[¶ 66.] Several of the witnesses agreed that poor student achievement is impacted by factors other than funding, such as parental issues, environmental issues, attendance issues, instructional programs, and internal resource allocation. Of particular concern was how to improve the performance of economically disadvantaged students. Although additional funding for pre-kindergarten programs may be one way of addressing the problem—as one expert advocated—most of the experts agreed that the achievement gap for economically disadvantaged students exists in every state in the nation. A complex set of socioeconomic factors and experiences contributes to the achievement gap, and no other state has been able to eliminate the gap, including those spending nearly twice the average per pupil amount that South Dakota spends.
[¶ 67.] The testimony and evidence raises questions about the correlation between the level of funding and student achievement. On this record, the correlation between the school funding system and poor academic results is not readily apparent. Contrast this with the evidence before the New York Court of Appeals in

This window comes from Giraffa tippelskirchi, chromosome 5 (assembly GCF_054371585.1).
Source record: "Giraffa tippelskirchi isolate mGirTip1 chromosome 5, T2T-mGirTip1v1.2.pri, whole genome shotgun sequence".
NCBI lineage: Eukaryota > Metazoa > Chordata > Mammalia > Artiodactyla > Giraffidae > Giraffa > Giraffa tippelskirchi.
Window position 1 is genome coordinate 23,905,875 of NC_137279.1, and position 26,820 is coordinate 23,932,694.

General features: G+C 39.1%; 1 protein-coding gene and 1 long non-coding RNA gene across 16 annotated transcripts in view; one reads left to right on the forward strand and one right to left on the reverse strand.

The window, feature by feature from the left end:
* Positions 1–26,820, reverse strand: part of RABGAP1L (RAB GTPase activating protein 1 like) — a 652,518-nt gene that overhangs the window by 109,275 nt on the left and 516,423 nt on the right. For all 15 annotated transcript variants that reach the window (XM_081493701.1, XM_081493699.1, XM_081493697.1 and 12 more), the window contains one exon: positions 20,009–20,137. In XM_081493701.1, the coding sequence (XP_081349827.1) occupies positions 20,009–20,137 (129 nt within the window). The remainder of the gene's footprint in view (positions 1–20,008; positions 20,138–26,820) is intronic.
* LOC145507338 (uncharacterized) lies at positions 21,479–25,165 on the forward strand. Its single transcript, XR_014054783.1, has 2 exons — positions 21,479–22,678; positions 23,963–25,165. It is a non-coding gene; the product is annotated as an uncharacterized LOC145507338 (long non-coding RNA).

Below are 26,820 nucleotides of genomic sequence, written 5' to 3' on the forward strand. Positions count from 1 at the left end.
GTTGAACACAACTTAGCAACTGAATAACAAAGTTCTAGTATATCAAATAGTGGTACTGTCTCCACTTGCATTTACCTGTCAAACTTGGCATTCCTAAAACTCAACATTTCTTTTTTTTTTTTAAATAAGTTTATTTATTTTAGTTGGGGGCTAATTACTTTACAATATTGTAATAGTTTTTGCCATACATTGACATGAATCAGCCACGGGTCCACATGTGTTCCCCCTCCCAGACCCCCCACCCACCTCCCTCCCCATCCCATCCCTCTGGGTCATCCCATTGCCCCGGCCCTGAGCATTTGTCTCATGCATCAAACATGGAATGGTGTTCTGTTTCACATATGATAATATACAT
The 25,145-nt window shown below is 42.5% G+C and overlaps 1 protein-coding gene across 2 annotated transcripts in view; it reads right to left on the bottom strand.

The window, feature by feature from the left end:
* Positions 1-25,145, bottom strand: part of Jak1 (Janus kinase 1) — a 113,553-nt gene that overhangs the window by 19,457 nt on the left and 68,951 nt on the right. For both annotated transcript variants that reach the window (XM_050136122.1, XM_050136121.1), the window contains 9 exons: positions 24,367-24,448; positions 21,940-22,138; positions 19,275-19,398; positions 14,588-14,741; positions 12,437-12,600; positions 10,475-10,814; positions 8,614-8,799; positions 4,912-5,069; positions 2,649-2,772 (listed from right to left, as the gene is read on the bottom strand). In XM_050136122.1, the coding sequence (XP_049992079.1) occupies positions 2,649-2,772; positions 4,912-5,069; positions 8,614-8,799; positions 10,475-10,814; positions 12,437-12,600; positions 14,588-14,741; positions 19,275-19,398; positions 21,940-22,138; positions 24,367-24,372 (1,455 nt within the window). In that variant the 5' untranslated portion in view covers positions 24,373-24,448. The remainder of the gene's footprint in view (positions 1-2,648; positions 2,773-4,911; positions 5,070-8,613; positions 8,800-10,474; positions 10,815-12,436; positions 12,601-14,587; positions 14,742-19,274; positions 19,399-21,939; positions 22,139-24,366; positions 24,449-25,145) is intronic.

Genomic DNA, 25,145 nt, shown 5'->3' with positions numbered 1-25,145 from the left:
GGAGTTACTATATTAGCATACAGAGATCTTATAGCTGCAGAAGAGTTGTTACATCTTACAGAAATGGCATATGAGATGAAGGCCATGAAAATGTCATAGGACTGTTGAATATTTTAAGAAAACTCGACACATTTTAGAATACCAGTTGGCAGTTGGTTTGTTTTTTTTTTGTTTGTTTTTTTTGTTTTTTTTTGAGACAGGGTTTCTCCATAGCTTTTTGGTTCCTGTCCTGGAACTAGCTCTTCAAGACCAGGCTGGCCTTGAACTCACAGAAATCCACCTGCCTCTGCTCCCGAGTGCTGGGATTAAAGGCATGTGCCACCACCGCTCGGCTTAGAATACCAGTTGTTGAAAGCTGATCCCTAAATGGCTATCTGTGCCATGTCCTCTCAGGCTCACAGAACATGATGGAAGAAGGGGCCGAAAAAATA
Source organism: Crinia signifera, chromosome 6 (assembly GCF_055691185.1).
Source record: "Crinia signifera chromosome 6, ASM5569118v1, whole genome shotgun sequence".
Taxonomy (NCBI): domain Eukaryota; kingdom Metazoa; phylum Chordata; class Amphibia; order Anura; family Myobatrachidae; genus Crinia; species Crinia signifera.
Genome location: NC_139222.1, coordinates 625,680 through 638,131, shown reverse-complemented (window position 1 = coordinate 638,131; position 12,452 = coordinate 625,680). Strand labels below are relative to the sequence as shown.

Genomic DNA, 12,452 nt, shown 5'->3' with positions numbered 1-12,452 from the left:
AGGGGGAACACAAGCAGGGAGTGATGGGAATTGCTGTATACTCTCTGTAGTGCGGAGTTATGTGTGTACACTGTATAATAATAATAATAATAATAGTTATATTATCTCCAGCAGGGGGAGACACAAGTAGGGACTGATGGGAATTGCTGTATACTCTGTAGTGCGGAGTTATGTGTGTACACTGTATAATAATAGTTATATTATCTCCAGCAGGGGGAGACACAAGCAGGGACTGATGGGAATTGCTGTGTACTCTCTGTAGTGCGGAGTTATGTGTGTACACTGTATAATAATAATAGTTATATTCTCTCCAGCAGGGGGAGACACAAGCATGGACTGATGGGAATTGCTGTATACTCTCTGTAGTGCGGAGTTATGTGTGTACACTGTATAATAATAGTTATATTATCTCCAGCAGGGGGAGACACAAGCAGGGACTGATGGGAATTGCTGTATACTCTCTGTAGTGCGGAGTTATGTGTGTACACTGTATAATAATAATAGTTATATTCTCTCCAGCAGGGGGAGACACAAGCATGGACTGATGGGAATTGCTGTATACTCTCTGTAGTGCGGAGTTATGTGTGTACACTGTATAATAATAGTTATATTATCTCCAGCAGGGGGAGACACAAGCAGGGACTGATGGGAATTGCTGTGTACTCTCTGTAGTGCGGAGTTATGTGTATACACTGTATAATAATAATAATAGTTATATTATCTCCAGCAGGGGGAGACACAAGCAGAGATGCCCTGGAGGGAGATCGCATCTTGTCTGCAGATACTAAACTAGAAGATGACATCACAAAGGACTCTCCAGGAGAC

[¶ 68.] We hold that the South Dakota Constitution guarantees all South Dakota children a free, adequate, and quality public education which provides them with the opportunity to prepare for their future roles as citizens, participants in the political system, and competitors both economically and intellectually. Here, because the plaintiffs are challenging the constitutionality of the state education funding system, they have a high burden to meet. They have to overcome the presumption of constitutionality. They have to show that the state funding system is "clearly and unmistakably" unconstitutional and "there is no reasonable doubt that it violates fundamental constitutional principles." South Dakota Ass'n, 280 N.W.2d at 664-65. They have to show that the Legislature's system of funding fails to provide children of the state with an adequate and quality education, that is, it fails to give them the opportunity to adequately prepare for their future roles as citizens, participants in the political system, and competitors both economically and intellectually. The plaintiffs' evidence raises serious questions about whether the state aid formula is based on actual costs and whether local taxing procedures and caps might have constitutional implications. The plaintiffs have also shown some groups of students are not achieving at desired levels and that some districts struggle to provide adequate facilities and qualified teachers. Even so, reasonable doubt exists that the statutory funding mechanisms or level of funding are unconstitutional. We are unable to conclude that the education funding system (as it existed at the time of trial) fails to correlate to actual costs or with adequate student achievement to the point of declaring the system unconstitutional. We affirm the trial court.